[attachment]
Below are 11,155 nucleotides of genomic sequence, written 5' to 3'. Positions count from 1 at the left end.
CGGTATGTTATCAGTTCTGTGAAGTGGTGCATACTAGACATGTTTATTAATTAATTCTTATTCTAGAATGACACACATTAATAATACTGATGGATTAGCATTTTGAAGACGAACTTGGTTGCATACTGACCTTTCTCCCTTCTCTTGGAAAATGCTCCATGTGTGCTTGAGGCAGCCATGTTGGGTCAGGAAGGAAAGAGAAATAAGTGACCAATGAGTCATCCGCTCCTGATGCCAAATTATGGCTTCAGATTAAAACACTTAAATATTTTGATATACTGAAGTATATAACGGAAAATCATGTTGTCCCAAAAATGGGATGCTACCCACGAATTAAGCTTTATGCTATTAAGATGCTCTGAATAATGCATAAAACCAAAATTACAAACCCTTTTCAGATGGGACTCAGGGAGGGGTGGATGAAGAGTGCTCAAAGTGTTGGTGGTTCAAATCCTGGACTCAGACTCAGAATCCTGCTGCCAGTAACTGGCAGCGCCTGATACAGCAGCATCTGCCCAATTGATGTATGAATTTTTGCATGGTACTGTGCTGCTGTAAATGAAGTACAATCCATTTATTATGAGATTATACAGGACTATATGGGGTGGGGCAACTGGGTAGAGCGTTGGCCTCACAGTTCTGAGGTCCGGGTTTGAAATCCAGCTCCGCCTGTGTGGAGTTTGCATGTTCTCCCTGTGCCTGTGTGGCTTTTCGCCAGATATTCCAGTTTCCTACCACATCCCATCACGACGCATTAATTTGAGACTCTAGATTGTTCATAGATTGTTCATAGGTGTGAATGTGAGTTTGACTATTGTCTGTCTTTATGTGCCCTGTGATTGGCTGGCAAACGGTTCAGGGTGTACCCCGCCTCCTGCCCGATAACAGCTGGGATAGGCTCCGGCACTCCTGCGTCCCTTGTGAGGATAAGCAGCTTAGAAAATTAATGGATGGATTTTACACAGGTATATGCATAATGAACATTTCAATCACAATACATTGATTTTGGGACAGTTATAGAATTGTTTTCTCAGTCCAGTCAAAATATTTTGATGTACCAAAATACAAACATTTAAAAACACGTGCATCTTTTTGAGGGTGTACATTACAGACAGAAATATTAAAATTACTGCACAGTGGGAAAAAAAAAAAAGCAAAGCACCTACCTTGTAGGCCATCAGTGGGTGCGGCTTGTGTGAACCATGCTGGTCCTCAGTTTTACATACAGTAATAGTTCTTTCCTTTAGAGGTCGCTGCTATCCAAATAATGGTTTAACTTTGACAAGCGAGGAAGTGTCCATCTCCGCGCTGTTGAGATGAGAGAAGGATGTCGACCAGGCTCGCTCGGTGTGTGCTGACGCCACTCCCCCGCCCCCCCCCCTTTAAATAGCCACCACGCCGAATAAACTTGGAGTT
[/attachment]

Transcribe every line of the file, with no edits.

Below are 11,155 nucleotides of genomic sequence, written 5' to 3'. Positions count from 1 at the left end.
CGGTATGTTATCAGTTCTGTGAAGTGGTGCATACTAGACATGTTTATTAATTAATTCTTATTCTAGAATGACACACATTAATAATACTGATGGATTAGCATTTTGAAGACGAACTTGGTTGCATACTGACCTTTCTCCCTTCTCTTGGAAAATGCTCCATGTGTGCTTGAGGCAGCCATGTTGGGTCAGGAAGGAAAGAGAAATAAGTGACCAATGAGTCATCCGCTCCTGATGCCAAATTATGGCTTCAGATTAAAACACTTAAATATTTTGATATACTGAAGTATATAACGGAAAATCATGTTGTCCCAAAAATGGGATGCTACCCACGAATTAAGCTTTATGCTATTAAGATGCTCTGAATAATGCATAAAACCAAAATTACAAACCCTTTTCAGATGGGACTCAGGGAGGGGTGGATGAAGAGTGCTCAAAGTGTTGGTGGTTCAAATCCTGGACTCAGACTCAGAATCCTGCTGCCAGTAACTGGCAGCGCCTGATACAGCAGCATCTGCCCAATTGATGTATGAATTTTTGCATGGTACTGTGCTGCTGTAAATGAAGTACAATCCATTTATTATGAGATTATACAGGACTATATGGGGTGGGGCAACTGGGTAGAGCGTTGGCCTCACAGTTCTGAGGTCCGGGTTTGAAATCCAGCTCCGCCTGTGTGGAGTTTGCATGTTCTCCCTGTGCCTGTGTGGCTTTTCGCCAGATATTCCAGTTTCCTACCACATCCCATCACGACGCATTAATTTGAGACTCTAGATTGTTCATAGATTGTTCATAGGTGTGAATGTGAGTTTGACTATTGTCTGTCTTTATGTGCCCTGTGATTGGCTGGCAAACGGTTCAGGGTGTACCCCGCCTCCTGCCCGATAACAGCTGGGATAGGCTCCGGCACTCCTGCGTCCCTTGTGAGGATAAGCAGCTTAGAAAATTAATGGATGGATTTTACACAGGTATATGCATAATGAACATTTCAATCACAATACATTGATTTTGGGACAGTTATAGAATTGTTTTCTCAGTCCAGTCAAAATATTTTGATGTACCAAAATACAAACATTTAAAAACACGTGCATCTTTTTGAGGGTGTACATTACAGACAGAAATATTAAAATTACTGCACAGTGGGAAAAAAAAAAAAGCAAAGCACCTACCTTGTAGGCCATCAGTGGGTGCGGCTTGTGTGAACCATGCTGGTCCTCAGTTTTACATACAGTAATAGTTCTTTCCTTTAGAGGTCGCTGCTATCCAAATAATGGTTTAACTTTGACAAGCGAGGAAGTGTCCATCTCCGCGCTGTTGAGATGAGAGAAGGATGTCGACCAGGCTCGCTCGGTGTGTGCTGACGCCACTCCCCCGCCCCCCCCCCTTTAAATAGCCACCACGCCGAATAAACTTGGAGTT